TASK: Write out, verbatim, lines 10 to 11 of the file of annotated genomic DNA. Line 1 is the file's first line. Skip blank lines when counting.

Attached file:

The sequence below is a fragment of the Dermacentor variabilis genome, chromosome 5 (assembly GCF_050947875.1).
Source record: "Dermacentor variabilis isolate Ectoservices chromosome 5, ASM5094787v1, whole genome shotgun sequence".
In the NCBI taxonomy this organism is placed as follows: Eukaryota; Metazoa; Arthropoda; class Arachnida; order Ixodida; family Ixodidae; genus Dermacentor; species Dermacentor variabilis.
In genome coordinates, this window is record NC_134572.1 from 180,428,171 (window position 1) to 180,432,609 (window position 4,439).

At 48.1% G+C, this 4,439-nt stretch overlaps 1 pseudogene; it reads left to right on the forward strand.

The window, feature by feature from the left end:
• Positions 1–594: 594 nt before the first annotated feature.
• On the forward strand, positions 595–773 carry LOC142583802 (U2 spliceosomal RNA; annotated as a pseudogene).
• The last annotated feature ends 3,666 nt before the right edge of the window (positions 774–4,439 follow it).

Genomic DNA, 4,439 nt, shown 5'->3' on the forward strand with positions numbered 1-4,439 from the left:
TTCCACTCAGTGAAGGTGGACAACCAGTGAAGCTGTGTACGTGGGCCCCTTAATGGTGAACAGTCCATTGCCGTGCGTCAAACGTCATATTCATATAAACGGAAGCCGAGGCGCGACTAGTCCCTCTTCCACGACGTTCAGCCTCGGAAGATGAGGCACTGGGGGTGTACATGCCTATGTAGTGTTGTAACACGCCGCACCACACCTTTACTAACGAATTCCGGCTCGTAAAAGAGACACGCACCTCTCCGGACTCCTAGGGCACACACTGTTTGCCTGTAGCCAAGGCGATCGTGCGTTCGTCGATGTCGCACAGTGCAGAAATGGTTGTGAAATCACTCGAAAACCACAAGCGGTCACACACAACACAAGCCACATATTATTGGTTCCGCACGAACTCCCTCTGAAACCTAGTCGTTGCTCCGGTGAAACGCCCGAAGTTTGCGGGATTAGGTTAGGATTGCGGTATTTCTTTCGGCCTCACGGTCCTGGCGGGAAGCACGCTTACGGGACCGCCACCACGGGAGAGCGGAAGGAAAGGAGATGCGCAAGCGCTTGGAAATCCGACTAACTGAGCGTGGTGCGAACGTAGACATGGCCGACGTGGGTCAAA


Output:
Genomic DNA, 4,439 nt, shown 5'->3' on the forward strand with positions numbered 1-4,439 from the left:
TTCCACTCAGTGAAGGTGGACAACCAGTGAAGCTGTGTACGTGGGCCCCTTAATGGTGAACAGTCCATTGCCGTGCGTCAAACGTCATATTCATATAAACGGAAGCCGAGGCGCGACTAGTCCCTCTTCCACGACGTTCAGCCTCGGAAGATGAGGCACTGGGGGTGTACATGCCTATGTAGTGTTGTAACACGCCGCACCACACCTTTACTAACGAATTCCGGCTCGTAAAAGAGACACGCACCTCTCCGGACTCCTAGGGCACACACTGTTTGCCTGTAGCCAAGGCGATCGTGCGTTCGTCGATGTCGCACAGTGCAGAAATGGTTGTGAAATCACTCGAAAACCACAAGCGGTCACACACAACACAAGCCACATATTATTGGTTCCGCACGAACTCCCTCTGAAACCTAGTCGTTGCTCCGGTGAAACGCCCGAAGTTTGCGGGATTAGGTTAGGATTGCGGTATTTCTTTCGGCCTCACGGTCCTGGCGGGAAGCACGCTTACGGGACCGCCACCACGGGAGAGCGGAAGGAAAGGAGATGCGCAAGCGCTTGGAAATCCGACTAACTGAGCGTGGTGCGAACGTAGACATGGCCGACGTGGGTCAAA